FeLV/FIV

FIV is Feline Immunodeficiency Virus. It is in the same family of viruses as FeLV in cats and HIV in people. The disease causes problems with the immune system similar to HIV in people. While the disease itself is not fatal, cats with FIV are not able to fight bacterial infections and other diseases as easily as cats without the disease.

The most common signs seen in a cat that has become sick secondary to an FIV infection are upper respiratory diseases (runny nose, coughing), oral cavity disease (severe gingivitis), skin infections, and intestinal disorders (diarrhea). Early signs may include diarrhea, fever and swollen lymph nodes.

Cats with FIV may live many years without developing clinical signs of the disease. To help keep these patients healthy from secondary infections, and to prevent spread of the disease, it is recommended that all FIV positive cats be kept strictly indoors.

How can my cat get the disease?

The primary mode of transmission of FIV is through bite wounds. Adult cats that are allowed to freely roam outdoors are at highest risk. Cats that reside in a household with a cat that has FIV are not typically at risk unless there is aggression between housemates. Sharing water/food bowls and litter boxes does not pose a risk for other cats in the household. The virus can rarely be transmitted through the mother to kittens either in the womb or through the milk. More commonly, maternal antibodies to FIV are passed through the milk, so that kittens from FIV positive mothers will test positive on currently available tests. This is not a true infection and as such, kittens must be at least 6 months old before accurate testing can be done.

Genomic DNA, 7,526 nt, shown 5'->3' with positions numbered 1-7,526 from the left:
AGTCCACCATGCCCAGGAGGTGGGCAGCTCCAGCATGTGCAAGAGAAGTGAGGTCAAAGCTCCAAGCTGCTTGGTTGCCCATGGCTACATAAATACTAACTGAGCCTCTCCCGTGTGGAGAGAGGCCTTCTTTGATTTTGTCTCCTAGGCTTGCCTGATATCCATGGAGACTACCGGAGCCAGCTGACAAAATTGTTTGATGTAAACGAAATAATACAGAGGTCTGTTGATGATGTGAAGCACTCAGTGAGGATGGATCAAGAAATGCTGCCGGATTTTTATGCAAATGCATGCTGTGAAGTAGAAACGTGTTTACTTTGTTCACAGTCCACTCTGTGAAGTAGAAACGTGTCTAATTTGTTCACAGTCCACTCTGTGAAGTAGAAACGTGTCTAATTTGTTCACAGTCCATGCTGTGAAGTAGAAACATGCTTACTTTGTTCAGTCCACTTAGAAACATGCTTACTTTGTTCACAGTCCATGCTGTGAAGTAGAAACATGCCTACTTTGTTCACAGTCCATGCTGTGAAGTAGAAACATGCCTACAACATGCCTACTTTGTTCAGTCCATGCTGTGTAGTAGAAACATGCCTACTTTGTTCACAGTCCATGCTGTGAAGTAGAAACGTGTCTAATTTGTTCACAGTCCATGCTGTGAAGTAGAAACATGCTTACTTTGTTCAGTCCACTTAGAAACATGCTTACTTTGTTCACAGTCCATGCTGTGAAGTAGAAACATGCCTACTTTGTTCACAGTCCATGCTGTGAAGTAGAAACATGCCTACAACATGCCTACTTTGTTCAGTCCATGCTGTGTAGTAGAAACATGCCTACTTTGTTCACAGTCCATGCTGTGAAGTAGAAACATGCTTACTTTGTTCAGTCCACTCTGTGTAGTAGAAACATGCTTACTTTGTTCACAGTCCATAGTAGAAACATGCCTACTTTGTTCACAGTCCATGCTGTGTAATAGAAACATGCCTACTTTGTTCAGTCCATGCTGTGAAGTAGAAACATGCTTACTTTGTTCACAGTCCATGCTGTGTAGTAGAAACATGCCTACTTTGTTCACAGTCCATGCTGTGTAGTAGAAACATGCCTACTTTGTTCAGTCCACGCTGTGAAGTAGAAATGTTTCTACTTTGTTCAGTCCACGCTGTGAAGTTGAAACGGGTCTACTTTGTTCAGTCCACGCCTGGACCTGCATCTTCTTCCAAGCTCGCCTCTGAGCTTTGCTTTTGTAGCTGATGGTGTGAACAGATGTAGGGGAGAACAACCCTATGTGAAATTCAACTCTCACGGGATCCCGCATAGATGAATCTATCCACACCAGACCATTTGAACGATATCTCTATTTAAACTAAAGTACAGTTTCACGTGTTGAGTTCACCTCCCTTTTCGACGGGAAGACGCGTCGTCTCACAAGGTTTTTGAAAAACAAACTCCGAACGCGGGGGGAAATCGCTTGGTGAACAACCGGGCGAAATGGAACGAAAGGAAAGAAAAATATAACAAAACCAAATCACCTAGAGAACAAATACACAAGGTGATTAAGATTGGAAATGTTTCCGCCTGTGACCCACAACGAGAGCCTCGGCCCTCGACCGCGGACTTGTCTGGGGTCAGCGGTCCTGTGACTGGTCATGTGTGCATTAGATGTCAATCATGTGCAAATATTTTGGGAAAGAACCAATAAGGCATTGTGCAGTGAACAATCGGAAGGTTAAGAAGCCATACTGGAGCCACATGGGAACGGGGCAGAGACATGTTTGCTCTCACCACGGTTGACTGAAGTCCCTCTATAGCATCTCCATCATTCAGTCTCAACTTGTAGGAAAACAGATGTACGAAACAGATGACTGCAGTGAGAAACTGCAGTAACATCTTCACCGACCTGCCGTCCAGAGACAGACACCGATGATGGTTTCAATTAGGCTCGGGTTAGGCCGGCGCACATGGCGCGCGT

Can I get the disease from my cat?

This virus is specific to cats, so people cannot get FIV and cats cannot get HIV.

How can I prevent my cat from getting this disease?

The only 100% effective way to prevent the disease is to keep your cats inside at all times. It is estimated that between 1-3% of all cats (pet and stray cat populations) are infected with FIV. Uncastrated adult males that are free roaming are the highest risk, but any cat that is allowed access to the outside can potentially develop the disease, if exposed. There are two strains (also known as clades) of FIV in the United States, A and B. The prevalence of each clade varies around the country, and in California there is about equal distribution of clades A and B.

The Fort Dodge Company, in conjunction with researchers at UC Davis and University of Florida, have developed a new vaccine against FIV infections. In experimental trials, this vaccine was found to be about 80% effective at preventing infection against FIV clade type A.

What are the vaccine risks and benefits?

While a vaccine that protects cats from FIV infections may sound like a wonderful development, the benefits of the vaccine need to be weighed against its negative aspects. No vaccine is 100% effective. The new FIV vaccine appears to be fairly effective, but even with vaccination, there is a chance that a cat can still develop the disease.

The most controversial aspect to FIV vaccination is that any cat vaccinated for FIV will test positive on all current FIV tests. Which means that if a cat is vaccinated and later becomes exposed to FIV, there is no current test to determine that the cat has the disease. Our current commercially available diagnostic tests are not able to distinguish antibodies produced by the disease from antibodies produced by vaccination. There is, however, a new test on the horizon that shows promise at being able to differentiate between a vaccinated and an infected cat.

If you choose to vaccinate your cat for FIV I strongly recommend microchipping so that a vaccine history may be obtained. You would not want to have some rescue organization think your cat is actually FIV infected if tested.